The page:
Use of the term “Cooperative”

Edited June 26th, 2020: An earlier version of this blog post implied that only organizations incorporated as cooperatives under Massachusetts law may use the word “cooperative.” This post has been edited to accurately reflect that other businesses may use the term if they distribute earnings consistent with cooperative law.

Entity formation is often the first step in a business becoming visible to a state government and to the public. This begins with filing a business’s articles of incorporation or articles of organization with a secretary of state. If you’d like more information on entity formation generally, you can check out our blog post here on choosing the right entity for your business.

But before filing the articles of incorporation, you need to choose a name. Every state has specific standards in naming a new entity. There are two basic requirements: that the name is unique and that the entity use or avoid certain words. For example, in most states, an entity’s name may not contain the words: “Company,” “LLC,” or “Partnership” unless that title describes how the entity is actually formed. In some states, the same is true for the word “Cooperative” or “Co-op” or “Coop”. These statutes were written to prevent confusion among the public about the entity’s formation or function.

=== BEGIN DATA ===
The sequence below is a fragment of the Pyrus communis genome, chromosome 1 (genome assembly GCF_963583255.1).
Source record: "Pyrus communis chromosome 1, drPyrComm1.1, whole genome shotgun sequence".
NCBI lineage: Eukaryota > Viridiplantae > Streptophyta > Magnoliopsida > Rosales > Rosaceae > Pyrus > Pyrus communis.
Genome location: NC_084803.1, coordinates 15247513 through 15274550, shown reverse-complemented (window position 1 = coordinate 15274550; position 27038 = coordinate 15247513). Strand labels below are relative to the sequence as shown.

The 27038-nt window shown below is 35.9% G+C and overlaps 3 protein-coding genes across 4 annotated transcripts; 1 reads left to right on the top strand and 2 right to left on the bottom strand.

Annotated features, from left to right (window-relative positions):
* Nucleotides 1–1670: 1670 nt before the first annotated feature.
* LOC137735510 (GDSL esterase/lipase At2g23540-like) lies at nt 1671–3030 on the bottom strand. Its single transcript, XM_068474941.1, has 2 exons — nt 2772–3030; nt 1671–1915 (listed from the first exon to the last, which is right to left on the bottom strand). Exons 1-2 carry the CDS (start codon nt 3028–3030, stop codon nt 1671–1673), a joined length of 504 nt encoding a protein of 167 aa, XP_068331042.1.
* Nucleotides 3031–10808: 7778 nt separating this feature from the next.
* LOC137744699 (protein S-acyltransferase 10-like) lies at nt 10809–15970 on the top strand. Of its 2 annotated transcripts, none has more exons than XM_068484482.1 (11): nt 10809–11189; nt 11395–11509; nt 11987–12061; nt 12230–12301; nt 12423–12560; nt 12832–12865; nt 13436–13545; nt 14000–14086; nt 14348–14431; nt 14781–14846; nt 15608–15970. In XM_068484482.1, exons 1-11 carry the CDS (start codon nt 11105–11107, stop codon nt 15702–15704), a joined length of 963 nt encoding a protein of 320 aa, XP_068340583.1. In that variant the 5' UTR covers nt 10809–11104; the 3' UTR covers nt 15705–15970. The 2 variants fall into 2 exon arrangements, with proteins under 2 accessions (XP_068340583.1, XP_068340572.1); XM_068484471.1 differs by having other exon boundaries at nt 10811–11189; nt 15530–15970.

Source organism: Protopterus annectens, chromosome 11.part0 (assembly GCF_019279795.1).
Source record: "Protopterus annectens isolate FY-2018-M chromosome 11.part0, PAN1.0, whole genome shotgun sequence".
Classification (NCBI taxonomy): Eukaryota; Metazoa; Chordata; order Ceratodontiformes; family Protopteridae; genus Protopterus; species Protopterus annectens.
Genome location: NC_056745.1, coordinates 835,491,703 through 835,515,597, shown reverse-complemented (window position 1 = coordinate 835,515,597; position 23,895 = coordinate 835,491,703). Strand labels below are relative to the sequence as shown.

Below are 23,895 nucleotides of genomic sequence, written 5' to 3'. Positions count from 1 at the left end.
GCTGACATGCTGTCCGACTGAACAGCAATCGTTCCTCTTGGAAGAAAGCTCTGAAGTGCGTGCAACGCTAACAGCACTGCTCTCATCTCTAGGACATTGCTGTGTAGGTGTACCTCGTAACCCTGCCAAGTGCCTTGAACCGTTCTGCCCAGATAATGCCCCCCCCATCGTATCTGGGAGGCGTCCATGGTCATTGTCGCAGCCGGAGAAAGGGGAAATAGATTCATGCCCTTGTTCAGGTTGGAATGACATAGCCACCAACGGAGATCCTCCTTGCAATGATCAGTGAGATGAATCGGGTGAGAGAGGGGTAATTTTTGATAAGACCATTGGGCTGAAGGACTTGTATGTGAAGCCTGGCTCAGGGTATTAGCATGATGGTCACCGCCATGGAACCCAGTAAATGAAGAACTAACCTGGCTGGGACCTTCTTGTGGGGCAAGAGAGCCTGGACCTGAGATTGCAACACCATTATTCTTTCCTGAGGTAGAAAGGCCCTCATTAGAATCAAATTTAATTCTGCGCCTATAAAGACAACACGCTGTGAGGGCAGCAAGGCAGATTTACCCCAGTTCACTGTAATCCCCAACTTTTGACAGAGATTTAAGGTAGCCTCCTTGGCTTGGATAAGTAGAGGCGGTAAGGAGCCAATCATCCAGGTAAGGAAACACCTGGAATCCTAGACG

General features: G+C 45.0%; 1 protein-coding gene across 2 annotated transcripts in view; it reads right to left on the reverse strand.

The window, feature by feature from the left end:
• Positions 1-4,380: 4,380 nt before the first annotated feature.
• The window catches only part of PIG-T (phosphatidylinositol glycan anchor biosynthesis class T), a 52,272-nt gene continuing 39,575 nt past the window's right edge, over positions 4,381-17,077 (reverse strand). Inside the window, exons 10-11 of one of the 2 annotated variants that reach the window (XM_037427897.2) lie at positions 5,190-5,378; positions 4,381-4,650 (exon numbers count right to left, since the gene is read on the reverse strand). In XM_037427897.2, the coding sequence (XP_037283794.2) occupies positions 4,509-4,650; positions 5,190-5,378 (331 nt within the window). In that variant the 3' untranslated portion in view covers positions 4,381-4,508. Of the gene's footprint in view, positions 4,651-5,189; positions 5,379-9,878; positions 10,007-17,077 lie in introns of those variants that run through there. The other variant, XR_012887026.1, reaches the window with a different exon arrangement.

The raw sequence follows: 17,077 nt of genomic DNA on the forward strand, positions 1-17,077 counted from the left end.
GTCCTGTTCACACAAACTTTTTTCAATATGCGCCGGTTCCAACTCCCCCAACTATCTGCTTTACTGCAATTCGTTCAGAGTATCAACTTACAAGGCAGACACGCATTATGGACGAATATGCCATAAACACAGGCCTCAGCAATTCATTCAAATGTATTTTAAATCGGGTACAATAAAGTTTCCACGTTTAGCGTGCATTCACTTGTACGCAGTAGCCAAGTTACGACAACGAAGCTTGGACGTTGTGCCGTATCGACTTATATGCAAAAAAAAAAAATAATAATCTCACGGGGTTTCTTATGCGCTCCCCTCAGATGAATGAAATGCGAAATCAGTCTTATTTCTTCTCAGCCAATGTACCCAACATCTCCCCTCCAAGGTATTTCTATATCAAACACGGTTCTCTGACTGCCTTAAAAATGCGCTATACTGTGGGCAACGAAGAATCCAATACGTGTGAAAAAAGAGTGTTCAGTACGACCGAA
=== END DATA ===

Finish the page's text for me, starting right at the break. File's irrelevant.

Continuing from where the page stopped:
The naming rules vary significantly from state to state. Of the states whose statutes speak to the issue of “cooperative” in an entity name, most fall into two camps: those that require the use of the word “cooperative” for cooperatively organized entities, and those who permit the term’s use. The information below illustrates some of the state approaches to use of the word “cooperative” in entity names, but is not intended to be exhaustive.


Several states have laws that require cooperative businesses to include “cooperative” or an abbreviation thereof in their entity names. Generally, these states do not have compliance mechanisms, such as fines or the right for other businesses to bring litigation.